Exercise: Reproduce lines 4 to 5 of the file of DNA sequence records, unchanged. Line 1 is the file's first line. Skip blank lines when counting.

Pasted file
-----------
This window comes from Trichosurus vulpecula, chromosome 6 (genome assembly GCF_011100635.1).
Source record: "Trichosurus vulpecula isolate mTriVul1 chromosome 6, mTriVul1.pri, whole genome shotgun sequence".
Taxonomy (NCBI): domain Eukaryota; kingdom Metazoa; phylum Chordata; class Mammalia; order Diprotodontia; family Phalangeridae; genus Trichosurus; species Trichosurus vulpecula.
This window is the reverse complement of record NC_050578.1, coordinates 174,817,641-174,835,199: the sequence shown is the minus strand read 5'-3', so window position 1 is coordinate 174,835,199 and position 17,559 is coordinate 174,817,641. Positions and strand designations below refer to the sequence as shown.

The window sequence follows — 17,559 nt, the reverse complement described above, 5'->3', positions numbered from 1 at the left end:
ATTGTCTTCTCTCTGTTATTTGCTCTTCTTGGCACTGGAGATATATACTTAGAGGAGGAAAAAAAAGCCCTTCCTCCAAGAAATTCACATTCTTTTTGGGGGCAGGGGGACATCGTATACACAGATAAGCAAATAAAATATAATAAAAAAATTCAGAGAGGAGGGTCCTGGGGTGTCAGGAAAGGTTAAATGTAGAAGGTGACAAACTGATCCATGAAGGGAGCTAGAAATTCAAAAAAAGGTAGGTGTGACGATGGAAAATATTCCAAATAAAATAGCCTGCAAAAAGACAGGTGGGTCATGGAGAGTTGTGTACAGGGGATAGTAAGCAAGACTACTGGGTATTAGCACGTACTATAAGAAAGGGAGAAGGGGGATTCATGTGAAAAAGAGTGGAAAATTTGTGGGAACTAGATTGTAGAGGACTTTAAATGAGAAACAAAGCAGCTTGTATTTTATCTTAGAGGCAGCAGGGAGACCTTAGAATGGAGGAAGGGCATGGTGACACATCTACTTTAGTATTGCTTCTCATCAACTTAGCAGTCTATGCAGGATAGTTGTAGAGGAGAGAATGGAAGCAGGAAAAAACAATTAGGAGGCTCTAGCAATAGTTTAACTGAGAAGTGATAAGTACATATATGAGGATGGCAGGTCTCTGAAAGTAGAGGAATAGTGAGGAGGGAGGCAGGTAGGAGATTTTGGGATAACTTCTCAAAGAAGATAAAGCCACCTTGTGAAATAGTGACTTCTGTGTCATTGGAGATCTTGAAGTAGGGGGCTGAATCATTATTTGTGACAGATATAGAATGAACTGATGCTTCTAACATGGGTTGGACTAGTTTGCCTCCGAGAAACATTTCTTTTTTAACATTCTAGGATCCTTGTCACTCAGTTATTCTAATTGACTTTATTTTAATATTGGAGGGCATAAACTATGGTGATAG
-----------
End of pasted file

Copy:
This window is the reverse complement of record NC_050578.1, coordinates 174,817,641-174,835,199: the sequence shown is the minus strand read 5'-3', so window position 1 is coordinate 174,835,199 and position 17,559 is coordinate 174,817,641. Positions and strand designations below refer to the sequence as shown.

The window sequence follows — 17,559 nt, the reverse complement described above, 5'->3', positions numbered from 1 at the left end: